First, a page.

Abstract: We study the optimal welfare maximising intervention in a multiple activity network model taking into account both within-activity network spillovers and cross-activity interdependences. We analyse the effects of a restriction in the intervention space, by limiting the activities which the planner can intervene in, and show that the impact of a restriction greatly differs depending on the interdependency between activities. When the planner's budget is large, the percentage loss in welfare is significant when activities are complements, while there is asymptotically no loss in welfare when the activities are substitutes and the planner can intervene in at least two activities. When the budget is small, there are instead diminishing returns in the dimensions of intervention. For each case, we obtain approximations of the optimal interventions in terms of the eigenspaces of the network matrix, and provide a simple choice of intervention for the planner that achieves an asymptotically equal welfare.
    Date: 2021–06
  4. By: Matjašič, Miha; Cugmas, Marjan; Žiberna, Aleš
    Abstract: This paper presents the R package blockmodeling which is primarily meant as an implementation of generalized blockmodeling (more broadly blockmodeling) for valued networks where the values of the ties are assumed to be measured on at least interval scale. Blockmodeling is one of the most commonly used approaches in the analysis of (social) networks, which deals with the analysis of relationships or connections, between the units studied (e.g., peoples, organizations, journals etc.). The R package blockmodeling implements several approaches for the generalized blockmodeling of binary and valued networks. Generalized blockmodeling is commonly used to cluster nodes in a network with regard to the structure of their links. The theoretical foundations of generalized blockmodeling for binary and valued networks are summarized in the paper while the use of the R package blockmodeling is illustrated by applying it to an empirical dataset.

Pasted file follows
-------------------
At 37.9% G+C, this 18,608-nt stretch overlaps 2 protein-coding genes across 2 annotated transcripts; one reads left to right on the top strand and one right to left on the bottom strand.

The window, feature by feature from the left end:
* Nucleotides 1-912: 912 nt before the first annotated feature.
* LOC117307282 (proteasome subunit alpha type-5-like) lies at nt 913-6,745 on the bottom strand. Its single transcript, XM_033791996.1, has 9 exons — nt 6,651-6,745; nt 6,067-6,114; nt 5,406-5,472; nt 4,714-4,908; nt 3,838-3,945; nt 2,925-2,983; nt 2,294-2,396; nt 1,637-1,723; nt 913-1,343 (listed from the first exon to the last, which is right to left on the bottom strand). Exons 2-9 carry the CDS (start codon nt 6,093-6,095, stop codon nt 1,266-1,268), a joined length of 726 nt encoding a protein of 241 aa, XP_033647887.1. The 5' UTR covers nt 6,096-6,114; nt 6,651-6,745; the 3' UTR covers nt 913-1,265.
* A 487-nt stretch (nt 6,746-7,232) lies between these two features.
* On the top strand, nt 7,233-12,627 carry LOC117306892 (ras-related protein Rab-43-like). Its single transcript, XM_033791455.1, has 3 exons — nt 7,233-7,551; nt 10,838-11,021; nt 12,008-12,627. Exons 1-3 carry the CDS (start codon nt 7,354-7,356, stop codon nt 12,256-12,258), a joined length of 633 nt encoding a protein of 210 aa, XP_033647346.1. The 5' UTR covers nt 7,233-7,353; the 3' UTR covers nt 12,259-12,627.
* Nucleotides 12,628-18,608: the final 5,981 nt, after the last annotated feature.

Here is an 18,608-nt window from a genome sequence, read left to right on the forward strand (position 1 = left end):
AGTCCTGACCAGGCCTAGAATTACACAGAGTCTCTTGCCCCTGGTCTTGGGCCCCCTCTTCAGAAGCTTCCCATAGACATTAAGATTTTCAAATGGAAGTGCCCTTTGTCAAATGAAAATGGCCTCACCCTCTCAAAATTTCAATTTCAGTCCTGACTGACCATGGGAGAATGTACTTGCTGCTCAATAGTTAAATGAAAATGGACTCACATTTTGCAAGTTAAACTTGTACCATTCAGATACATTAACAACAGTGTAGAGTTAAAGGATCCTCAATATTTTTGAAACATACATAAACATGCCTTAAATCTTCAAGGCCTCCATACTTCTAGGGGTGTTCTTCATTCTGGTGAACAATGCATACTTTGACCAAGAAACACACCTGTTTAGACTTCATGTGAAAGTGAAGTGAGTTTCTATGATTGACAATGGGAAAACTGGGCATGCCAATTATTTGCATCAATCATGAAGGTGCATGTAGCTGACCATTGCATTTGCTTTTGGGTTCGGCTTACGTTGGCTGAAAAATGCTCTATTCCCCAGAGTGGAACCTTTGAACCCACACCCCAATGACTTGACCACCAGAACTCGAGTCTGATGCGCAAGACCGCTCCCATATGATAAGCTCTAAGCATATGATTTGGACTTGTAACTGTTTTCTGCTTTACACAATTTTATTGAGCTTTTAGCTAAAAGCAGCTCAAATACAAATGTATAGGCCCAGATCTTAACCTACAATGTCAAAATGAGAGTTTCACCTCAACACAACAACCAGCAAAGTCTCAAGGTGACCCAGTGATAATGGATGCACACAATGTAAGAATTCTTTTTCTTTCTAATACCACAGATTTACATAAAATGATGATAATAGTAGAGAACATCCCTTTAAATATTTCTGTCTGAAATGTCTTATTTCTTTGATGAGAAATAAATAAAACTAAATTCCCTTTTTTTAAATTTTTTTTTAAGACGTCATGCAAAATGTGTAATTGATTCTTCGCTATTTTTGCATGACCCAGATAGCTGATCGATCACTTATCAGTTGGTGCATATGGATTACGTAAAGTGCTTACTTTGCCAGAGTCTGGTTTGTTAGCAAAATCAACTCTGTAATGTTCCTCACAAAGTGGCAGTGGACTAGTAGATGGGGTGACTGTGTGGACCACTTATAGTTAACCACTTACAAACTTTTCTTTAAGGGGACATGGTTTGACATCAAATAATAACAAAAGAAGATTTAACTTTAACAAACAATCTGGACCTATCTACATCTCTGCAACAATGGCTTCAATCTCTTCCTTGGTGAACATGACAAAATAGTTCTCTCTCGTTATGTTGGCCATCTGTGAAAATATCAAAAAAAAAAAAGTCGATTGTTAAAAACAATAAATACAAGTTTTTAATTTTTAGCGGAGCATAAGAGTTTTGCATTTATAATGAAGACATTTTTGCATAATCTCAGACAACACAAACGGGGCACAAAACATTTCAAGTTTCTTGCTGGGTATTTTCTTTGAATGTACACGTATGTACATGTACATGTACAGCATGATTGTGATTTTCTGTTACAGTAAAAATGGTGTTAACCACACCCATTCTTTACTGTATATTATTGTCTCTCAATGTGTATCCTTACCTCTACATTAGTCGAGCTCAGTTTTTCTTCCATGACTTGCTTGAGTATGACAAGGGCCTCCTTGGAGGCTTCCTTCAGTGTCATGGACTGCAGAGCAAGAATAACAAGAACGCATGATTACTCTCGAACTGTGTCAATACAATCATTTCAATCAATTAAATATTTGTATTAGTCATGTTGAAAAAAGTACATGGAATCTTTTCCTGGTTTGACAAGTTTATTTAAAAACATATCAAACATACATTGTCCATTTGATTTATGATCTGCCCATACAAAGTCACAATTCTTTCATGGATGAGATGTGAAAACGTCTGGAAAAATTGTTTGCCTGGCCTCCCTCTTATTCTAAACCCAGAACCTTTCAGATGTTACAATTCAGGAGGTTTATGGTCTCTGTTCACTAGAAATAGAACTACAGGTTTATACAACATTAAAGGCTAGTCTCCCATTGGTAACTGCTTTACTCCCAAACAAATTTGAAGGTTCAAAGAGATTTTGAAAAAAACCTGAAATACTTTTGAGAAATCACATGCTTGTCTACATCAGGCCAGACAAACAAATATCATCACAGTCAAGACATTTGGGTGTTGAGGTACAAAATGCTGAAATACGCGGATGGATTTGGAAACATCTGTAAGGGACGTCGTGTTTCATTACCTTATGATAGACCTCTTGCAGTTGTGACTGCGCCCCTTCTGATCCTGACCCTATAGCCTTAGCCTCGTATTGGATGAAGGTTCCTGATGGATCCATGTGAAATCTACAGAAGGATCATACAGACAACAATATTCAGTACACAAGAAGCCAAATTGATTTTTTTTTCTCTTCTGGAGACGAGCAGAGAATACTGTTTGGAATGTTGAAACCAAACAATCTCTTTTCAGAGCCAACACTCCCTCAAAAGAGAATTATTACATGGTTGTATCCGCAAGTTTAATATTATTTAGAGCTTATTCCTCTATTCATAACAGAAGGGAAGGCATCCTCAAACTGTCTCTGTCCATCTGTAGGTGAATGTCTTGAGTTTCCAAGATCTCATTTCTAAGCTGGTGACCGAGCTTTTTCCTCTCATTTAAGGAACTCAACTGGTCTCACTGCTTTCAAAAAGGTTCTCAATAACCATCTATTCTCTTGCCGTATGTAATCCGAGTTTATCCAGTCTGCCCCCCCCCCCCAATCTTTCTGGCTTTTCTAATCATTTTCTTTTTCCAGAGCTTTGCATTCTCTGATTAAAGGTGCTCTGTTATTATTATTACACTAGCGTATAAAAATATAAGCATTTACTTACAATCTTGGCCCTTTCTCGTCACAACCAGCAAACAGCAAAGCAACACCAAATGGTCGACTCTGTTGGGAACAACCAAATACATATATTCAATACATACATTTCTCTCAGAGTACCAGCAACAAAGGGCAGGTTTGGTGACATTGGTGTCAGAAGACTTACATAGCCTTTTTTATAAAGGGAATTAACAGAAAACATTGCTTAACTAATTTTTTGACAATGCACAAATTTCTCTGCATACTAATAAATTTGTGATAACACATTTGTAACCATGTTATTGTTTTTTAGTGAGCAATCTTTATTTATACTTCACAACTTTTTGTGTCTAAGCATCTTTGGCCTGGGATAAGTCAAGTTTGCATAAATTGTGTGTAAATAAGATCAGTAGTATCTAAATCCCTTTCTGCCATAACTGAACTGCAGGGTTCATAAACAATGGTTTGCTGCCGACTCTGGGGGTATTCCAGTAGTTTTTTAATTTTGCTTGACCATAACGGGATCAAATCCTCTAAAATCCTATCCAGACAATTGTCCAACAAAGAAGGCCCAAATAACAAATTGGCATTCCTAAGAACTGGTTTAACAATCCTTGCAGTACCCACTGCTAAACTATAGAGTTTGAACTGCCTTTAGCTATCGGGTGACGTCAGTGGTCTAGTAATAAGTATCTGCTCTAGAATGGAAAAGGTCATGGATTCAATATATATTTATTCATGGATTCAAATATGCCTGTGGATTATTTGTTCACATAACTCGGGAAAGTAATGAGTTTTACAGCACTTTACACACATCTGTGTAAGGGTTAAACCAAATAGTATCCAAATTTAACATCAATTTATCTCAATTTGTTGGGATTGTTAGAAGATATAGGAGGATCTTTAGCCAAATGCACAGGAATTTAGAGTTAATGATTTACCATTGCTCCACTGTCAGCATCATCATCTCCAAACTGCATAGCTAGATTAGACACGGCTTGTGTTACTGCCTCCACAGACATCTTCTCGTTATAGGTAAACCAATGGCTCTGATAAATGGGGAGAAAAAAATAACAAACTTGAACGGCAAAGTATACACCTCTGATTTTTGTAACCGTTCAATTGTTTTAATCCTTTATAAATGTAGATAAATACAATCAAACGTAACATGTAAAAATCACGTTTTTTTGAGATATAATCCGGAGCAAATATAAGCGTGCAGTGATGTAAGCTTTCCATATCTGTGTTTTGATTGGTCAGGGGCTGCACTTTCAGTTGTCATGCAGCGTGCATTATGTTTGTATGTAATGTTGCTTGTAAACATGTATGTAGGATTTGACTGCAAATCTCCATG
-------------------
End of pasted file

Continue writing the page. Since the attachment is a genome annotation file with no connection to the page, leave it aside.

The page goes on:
Date: 2021–06–06
  5. By: Hideaki Aoyama
    Abstract: XRP is a modern crypto-asset (crypto-currency) developed by Ripple Labs, which has been increasing its financial presence. We study its transaction history available as ledger data. An analysis of its basic statistics, correlations, and network properties are presented. Motivated by the behavior of some nodes with histories of large transactions, we propose a new index: the ``Flow Index.'' The Flow Index is a pair of indices suitable for characterizing transaction frequencies as a source and destination of a node. Using this Flow Index, we study the global structure of the XRP network and construct bow-tie/walnut structure.
    Date: 2021–06
  6. By: Yun Kuen Cheung; Stefanos Leonardos; Georgios Piliouras; Shyam Sridhar
    Abstract: We study a game-theoretic model of blockchain mining economies and show that griefing, a practice according to which participants harm other participants at some lesser cost to themselves, is a prevalent threat at its Nash equilibria. The proof relies on a generalization of evolutionary stability to non-homogeneous populations via griefing factors (ratios that measure network losses relative to deviator's own losses) which leads to a formal theoretical argument for the dissipation of resources, consolidation of power and high entry barriers that are currently observed in practice. A critical assumption in this type of analysis is that miners' decisions have significant influence in aggregate network outcomes (such as network hashrate). However, as networks grow larger, the miner's interaction more closely resembles a distributed production economy or Fisher market and its stability properties change. In this case, we derive a proportional response (PR) update protocol which converges to market equilibria at which griefing is irrelevant. Convergence holds for a wide range of miners risk profiles and various degrees of resource mobility between blockchains with different mining technologies. Our empirical findings in a case study with four mineable cryptocurrencies suggest that risk diversification, restricted mobility of resources (as enforced by different mining technologies) and network growth, all are contributing factors to the stability of the inherently volatile blockchain ecosystem.